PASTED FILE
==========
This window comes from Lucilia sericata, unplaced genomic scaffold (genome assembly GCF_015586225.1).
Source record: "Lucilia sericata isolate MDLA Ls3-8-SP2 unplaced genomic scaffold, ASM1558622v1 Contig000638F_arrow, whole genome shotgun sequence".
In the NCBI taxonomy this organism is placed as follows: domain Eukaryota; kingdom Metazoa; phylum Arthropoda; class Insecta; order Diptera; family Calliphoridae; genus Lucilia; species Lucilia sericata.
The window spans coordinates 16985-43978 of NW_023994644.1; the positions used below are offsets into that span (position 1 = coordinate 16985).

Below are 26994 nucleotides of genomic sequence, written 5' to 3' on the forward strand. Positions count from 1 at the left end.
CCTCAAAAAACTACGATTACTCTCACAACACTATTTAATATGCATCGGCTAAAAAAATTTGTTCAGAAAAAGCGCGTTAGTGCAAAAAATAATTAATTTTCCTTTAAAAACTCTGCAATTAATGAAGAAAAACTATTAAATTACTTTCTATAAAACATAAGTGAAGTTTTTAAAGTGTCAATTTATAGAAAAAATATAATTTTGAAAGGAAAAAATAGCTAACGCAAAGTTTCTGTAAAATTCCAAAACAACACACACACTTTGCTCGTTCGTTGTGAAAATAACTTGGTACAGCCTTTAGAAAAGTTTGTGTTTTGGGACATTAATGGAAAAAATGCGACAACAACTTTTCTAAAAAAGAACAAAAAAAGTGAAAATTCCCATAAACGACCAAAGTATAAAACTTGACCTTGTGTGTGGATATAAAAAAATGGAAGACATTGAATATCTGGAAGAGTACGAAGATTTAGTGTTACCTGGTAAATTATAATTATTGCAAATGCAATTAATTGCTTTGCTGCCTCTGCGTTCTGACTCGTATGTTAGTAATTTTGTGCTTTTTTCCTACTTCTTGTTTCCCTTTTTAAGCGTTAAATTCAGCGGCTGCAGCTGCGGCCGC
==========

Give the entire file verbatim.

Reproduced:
This window comes from Lucilia sericata, unplaced genomic scaffold (genome assembly GCF_015586225.1).
Source record: "Lucilia sericata isolate MDLA Ls3-8-SP2 unplaced genomic scaffold, ASM1558622v1 Contig000638F_arrow, whole genome shotgun sequence".
In the NCBI taxonomy this organism is placed as follows: domain Eukaryota; kingdom Metazoa; phylum Arthropoda; class Insecta; order Diptera; family Calliphoridae; genus Lucilia; species Lucilia sericata.
The window spans coordinates 16985-43978 of NW_023994644.1; the positions used below are offsets into that span (position 1 = coordinate 16985).

Below are 26994 nucleotides of genomic sequence, written 5' to 3' on the forward strand. Positions count from 1 at the left end.
CCTCAAAAAACTACGATTACTCTCACAACACTATTTAATATGCATCGGCTAAAAAAATTTGTTCAGAAAAAGCGCGTTAGTGCAAAAAATAATTAATTTTCCTTTAAAAACTCTGCAATTAATGAAGAAAAACTATTAAATTACTTTCTATAAAACATAAGTGAAGTTTTTAAAGTGTCAATTTATAGAAAAAATATAATTTTGAAAGGAAAAAATAGCTAACGCAAAGTTTCTGTAAAATTCCAAAACAACACACACACTTTGCTCGTTCGTTGTGAAAATAACTTGGTACAGCCTTTAGAAAAGTTTGTGTTTTGGGACATTAATGGAAAAAATGCGACAACAACTTTTCTAAAAAAGAACAAAAAAAGTGAAAATTCCCATAAACGACCAAAGTATAAAACTTGACCTTGTGTGTGGATATAAAAAAATGGAAGACATTGAATATCTGGAAGAGTACGAAGATTTAGTGTTACCTGGTAAATTATAATTATTGCAAATGCAATTAATTGCTTTGCTGCCTCTGCGTTCTGACTCGTATGTTAGTAATTTTGTGCTTTTTTCCTACTTCTTGTTTCCCTTTTTAAGCGTTAAATTCAGCGGCTGCAGCTGCGGCCGC